Brakes – Check the brake pads, make sure they are wearing evenly. If they have any uneven wear, get new ones, they are another inexpensive item that can save you lots of trouble being replaced before they become a problem. Check the brake cables, do the pads strike the rim at the same time when applied? Adjust the brake arm tension screws so the brakes are even.
Chain – Elevate the rear wheel and spin the pedals, you may need help doing this unless you have a stand, you can always use the bike rack on your car. You should be able to shift through all the rear gears smooth; if it skips any gears try adjusting your rear derailleur. If the problem persists take it to the shop, if you use your bike a lot you may just need a new chain. They are relatively inexpensive and are another thing to keep in perfect working order to prevent problems on the road. If you can change the chain yourself you probably don’t need my advice, I only have 3 gears and they are all internal.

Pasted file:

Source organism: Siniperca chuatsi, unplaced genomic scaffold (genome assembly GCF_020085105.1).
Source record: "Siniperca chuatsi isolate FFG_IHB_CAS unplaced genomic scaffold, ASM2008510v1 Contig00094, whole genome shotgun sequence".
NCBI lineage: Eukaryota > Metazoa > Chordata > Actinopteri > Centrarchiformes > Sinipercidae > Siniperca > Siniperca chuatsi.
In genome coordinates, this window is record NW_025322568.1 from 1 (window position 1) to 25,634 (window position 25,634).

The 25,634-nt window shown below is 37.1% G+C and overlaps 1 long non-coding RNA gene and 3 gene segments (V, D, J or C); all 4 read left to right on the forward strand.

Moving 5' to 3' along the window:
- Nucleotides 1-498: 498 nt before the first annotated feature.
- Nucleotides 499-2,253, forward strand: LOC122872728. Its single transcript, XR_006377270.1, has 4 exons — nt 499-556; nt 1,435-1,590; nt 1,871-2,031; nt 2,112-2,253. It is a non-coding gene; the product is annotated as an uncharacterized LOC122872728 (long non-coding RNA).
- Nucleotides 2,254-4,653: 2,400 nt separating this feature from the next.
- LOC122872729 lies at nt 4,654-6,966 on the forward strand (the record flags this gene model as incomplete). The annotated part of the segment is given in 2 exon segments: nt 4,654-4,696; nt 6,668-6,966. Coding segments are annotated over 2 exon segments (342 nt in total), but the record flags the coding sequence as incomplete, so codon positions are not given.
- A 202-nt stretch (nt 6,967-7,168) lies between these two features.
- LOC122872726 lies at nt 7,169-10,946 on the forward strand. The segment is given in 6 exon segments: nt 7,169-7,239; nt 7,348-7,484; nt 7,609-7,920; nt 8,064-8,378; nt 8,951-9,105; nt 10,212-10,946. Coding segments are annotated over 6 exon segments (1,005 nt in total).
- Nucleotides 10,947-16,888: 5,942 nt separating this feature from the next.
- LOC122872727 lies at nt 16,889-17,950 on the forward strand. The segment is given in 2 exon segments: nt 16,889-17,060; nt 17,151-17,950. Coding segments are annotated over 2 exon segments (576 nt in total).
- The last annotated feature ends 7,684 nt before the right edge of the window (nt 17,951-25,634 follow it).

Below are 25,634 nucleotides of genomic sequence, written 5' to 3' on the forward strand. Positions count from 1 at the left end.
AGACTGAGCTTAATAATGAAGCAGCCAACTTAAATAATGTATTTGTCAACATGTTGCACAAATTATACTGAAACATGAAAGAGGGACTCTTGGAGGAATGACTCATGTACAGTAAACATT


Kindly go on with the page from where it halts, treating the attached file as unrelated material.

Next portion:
Lubrication – get out the bike lube, apply even coat to the chain, on the inside and outside of each link and between the pins and rollers. Let is set and then wipe off the excess with a rag. Apply lube to all the pivot points on the front and rear derailleur, as well as any hinges and levers on the brakes.
Check your gear – If you have a seat bag with essentials, check to make sure everything is in order. For just kicking around town I carry a first aid kit, a spare tube, tire levers, puncture patches, multi-tool, c-wrench, pen note pad, small bungee cords, zip ties, a bandanna, disposable camera.
Springs coming get ready to ride.